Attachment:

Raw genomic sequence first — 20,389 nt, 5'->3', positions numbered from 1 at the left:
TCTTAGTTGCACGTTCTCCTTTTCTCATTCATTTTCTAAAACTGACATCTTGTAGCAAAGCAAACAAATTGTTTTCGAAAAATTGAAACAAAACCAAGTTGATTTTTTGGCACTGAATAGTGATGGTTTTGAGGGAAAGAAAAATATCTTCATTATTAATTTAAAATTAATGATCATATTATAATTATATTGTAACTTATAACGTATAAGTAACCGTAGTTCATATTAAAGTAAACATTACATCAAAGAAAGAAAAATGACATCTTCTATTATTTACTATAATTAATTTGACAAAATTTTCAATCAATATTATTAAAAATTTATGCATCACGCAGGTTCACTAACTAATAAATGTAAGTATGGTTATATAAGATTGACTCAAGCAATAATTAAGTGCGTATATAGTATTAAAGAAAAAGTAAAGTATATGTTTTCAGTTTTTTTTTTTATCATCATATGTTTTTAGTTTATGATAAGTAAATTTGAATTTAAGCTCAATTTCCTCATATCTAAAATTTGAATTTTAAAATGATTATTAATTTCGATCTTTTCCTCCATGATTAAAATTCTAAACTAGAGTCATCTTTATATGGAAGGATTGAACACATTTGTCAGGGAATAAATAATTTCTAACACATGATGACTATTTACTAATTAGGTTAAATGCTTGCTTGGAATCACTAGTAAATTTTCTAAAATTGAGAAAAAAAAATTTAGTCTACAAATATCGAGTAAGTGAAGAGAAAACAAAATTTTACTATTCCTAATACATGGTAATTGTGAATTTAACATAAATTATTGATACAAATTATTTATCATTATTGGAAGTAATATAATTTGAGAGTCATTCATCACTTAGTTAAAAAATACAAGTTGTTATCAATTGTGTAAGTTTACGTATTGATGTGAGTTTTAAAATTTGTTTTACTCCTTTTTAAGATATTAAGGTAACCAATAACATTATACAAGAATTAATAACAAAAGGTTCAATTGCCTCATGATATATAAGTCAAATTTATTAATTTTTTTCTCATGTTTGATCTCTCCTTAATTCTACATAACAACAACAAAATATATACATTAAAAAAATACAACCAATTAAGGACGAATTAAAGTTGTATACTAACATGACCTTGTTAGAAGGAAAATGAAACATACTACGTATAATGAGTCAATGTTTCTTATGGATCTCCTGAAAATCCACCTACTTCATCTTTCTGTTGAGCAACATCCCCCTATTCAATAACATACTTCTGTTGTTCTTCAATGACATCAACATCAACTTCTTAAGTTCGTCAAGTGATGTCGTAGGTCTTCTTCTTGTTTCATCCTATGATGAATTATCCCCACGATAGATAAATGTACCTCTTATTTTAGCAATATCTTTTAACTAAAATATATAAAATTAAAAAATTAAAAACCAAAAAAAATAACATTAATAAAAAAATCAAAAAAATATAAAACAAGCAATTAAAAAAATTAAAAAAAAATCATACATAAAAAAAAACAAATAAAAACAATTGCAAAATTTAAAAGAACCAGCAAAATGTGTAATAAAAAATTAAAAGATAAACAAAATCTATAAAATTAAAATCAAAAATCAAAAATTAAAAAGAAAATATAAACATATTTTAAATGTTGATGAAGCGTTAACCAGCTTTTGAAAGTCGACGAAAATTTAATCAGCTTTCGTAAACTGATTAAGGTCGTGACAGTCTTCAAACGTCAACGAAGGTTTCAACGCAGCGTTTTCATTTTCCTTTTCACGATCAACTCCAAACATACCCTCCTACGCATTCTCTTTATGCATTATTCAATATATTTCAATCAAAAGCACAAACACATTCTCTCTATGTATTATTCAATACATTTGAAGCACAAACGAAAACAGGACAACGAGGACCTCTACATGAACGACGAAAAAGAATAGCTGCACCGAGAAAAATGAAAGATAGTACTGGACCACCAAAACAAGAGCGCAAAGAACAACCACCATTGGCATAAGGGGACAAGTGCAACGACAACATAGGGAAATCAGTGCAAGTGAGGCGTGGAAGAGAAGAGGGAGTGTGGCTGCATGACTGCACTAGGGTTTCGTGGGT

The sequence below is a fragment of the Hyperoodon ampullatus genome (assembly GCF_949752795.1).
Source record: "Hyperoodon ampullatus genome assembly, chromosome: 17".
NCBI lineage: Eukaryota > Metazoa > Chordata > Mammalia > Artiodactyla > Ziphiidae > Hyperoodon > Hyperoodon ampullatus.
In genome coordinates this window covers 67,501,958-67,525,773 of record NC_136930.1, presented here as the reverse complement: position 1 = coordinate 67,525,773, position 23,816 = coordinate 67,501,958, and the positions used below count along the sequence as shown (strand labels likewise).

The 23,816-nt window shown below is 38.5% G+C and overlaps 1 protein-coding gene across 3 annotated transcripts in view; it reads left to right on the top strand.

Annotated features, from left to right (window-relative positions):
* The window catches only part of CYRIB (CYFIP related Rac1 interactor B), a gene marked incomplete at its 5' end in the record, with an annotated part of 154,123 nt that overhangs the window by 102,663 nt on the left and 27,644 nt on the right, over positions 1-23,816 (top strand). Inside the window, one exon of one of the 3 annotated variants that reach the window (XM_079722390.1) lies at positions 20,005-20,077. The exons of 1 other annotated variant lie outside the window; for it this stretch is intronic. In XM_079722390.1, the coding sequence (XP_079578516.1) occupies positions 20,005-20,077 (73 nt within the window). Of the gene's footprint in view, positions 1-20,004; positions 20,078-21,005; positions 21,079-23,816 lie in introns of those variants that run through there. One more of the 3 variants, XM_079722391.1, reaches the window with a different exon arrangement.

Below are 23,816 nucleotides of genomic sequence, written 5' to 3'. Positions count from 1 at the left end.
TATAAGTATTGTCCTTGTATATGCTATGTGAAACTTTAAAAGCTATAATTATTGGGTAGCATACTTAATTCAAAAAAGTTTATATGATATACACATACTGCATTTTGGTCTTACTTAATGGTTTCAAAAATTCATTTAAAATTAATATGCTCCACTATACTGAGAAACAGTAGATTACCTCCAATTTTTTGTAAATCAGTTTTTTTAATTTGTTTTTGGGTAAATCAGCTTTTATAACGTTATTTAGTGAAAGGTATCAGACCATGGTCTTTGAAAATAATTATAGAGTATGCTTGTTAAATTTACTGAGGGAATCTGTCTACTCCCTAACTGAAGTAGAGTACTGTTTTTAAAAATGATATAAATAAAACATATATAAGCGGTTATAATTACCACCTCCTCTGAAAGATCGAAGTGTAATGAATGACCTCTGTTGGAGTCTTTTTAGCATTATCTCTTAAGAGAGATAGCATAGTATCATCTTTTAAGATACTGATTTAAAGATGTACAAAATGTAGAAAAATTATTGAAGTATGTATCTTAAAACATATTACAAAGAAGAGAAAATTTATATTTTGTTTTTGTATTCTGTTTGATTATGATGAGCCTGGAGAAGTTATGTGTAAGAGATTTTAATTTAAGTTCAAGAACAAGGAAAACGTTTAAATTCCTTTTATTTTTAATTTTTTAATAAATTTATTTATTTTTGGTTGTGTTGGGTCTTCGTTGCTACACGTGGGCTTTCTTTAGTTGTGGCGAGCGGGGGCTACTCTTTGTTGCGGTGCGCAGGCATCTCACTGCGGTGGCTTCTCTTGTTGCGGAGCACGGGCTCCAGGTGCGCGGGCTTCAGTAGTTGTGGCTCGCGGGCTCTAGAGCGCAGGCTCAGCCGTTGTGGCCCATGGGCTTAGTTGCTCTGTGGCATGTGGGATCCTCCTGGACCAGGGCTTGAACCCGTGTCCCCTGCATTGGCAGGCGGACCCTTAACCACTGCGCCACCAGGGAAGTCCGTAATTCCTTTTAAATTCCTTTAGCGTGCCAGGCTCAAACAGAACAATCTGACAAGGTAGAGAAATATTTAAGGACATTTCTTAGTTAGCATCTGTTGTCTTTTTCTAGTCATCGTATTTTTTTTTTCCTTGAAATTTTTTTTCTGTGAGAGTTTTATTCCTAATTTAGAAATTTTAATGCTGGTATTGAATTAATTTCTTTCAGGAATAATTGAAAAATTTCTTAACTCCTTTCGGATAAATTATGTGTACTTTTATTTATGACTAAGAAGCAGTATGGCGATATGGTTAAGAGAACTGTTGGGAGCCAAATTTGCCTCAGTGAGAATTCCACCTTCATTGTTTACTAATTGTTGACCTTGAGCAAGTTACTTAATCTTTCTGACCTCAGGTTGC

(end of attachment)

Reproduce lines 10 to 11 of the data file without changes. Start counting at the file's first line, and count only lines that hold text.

Below are 23,816 nucleotides of genomic sequence, written 5' to 3'. Positions count from 1 at the left end.
TATAAGTATTGTCCTTGTATATGCTATGTGAAACTTTAAAAGCTATAATTATTGGGTAGCATACTTAATTCAAAAAAGTTTATATGATATACACATACTGCATTTTGGTCTTACTTAATGGTTTCAAAAATTCATTTAAAATTAATATGCTCCACTATACTGAGAAACAGTAGATTACCTCCAATTTTTTGTAAATCAGTTTTTTTAATTTGTTTTTGGGTAAATCAGCTTTTATAACGTTATTTAGTGAAAGGTATCAGACCATGGTCTTTGAAAATAATTATAGAGTATGCTTGTTAAATTTACTGAGGGAATCTGTCTACTCCCTAACTGAAGTAGAGTACTGTTTTTAAAAATGATATAAATAAAACATATATAAGCGGTTATAATTACCACCTCCTCTGAAAGATCGAAGTGTAATGAATGACCTCTGTTGGAGTCTTTTTAGCATTATCTCTTAAGAGAGATAGCATAGTATCATCTTTTAAGATACTGATTTAAAGATGTACAAAATGTAGAAAAATTATTGAAGTATGTATCTTAAAACATATTACAAAGAAGAGAAAATTTATATTTTGTTTTTGTATTCTGTTTGATTATGATGAGCCTGGAGAAGTTATGTGTAAGAGATTTTAATTTAAGTTCAAGAACAAGGAAAACGTTTAAATTCCTTTTATTTTTAATTTTTTAATAAATTTATTTATTTTTGGTTGTGTTGGGTCTTCGTTGCTACACGTGGGCTTTCTTTAGTTGTGGCGAGCGGGGGCTACTCTTTGTTGCGGTGCGCAGGCATCTCACTGCGGTGGCTTCTCTTGTTGCGGAGCACGGGCTCCAGGTGCGCGGGCTTCAGTAGTTGTGGCTCGCGGGCTCTAGAGCGCAGGCTCAGCCGTTGTGGCCCATGGGCTTAGTTGCTCTGTGGCATGTGGGATCCTCCTGGACCAGGGCTTGAACCCGTGTCCCCTGCATTGGCAGGCGGACCCTTAACCACTGCGCCACCAGGGAAGTCCGTAATTCCTTTTAAATTCCTTTAGCGTGCCAGGCTCAAACAGAACAATCTGACAAGGTAGAGAAATATTTAAGGACATTTCTTAGTTAGCATCTGTTGTCTTTTTCTAGTCATCGTATTTTTTTTTTCCTTGAAATTTTTTTTCTGTGAGAGTTTTATTCCTAATTTAGAAATTTTAATGCTGGTATTGAATTAATTTCTTTCAGGAATAATTGAAAAATTTCTTAACTCCTTTCGGATAAATTATGTGTACTTTTATTTATGACTAAGAAGCAGTATGGCGATATGGTTAAGAGAACTGTTGGGAGCCAAATTTGCCTCAGTGAGAATTCCACCTTCATTGTTTACTAATTGTTGACCTTGAGCAAGTTACTTAATCTTTCTGACCTCAGGTTGC